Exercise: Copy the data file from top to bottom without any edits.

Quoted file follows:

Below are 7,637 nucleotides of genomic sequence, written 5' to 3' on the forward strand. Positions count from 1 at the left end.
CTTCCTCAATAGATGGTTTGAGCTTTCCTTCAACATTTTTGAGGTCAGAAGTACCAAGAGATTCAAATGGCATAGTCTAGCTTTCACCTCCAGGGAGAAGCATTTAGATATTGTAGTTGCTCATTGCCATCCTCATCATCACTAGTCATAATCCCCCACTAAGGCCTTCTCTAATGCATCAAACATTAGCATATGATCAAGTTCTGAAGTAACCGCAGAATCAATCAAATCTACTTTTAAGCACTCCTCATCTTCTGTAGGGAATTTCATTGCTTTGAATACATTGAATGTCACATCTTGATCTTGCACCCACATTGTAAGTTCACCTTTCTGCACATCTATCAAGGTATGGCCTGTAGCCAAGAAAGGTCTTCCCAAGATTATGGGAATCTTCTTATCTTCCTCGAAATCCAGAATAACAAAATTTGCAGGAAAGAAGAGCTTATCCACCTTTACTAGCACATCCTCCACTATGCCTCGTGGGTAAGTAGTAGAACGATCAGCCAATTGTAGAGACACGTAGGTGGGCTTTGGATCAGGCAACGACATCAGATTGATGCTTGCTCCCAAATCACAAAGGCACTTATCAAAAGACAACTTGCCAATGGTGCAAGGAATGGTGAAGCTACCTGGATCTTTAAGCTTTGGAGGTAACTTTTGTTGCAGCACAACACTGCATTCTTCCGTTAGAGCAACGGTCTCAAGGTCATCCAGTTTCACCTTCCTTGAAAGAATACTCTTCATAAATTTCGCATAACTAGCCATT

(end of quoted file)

Below are 7,637 nucleotides of genomic sequence, written 5' to 3' on the forward strand. Positions count from 1 at the left end.
CTTCCTCAATAGATGGTTTGAGCTTTCCTTCAACATTTTTGAGGTCAGAAGTACCAAGAGATTCAAATGGCATAGTCTAGCTTTCACCTCCAGGGAGAAGCATTTAGATATTGTAGTTGCTCATTGCCATCCTCATCATCACTAGTCATAATCCCCCACTAAGGCCTTCTCTAATGCATCAAACATTAGCATATGATCAAGTTCTGAAGTAACCGCAGAATCAATCAAATCTACTTTTAAGCACTCCTCATCTTCTGTAGGGAATTTCATTGCTTTGAATACATTGAATGTCACATCTTGATCTTGCACCCACATTGTAAGTTCACCTTTCTGCACATCTATCAAGGTATGGCCTGTAGCCAAGAAAGGTCTTCCCAAGATTATGGGAATCTTCTTATCTTCCTCGAAATCCAGAATAACAAAATTTGCAGGAAAGAAGAGCTTATCCACCTTTACTAGCACATCCTCCACTATGCCTCGTGGGTAAGTAGTAGAACGATCAGCCAATTGTAGAGACACGTAGGTGGGCTTTGGATCAGGCAACGACATCAGATTGATGCTTGCTCCCAAATCACAAAGGCACTTATCAAAAGACAACTTGCCAATGGTGCAAGGAATGGTGAAGCTACCTGGATCTTTAAGCTTTGGAGGTAACTTTTGTTGCAGCACAACACTGCATTCTTCCGTTAGAGCAACGGTCTCAAGGTCATCCAGTTTCACCTTCCTTGAAAGAATACTCTTCATAAATTTCGCATAACTAGCCATT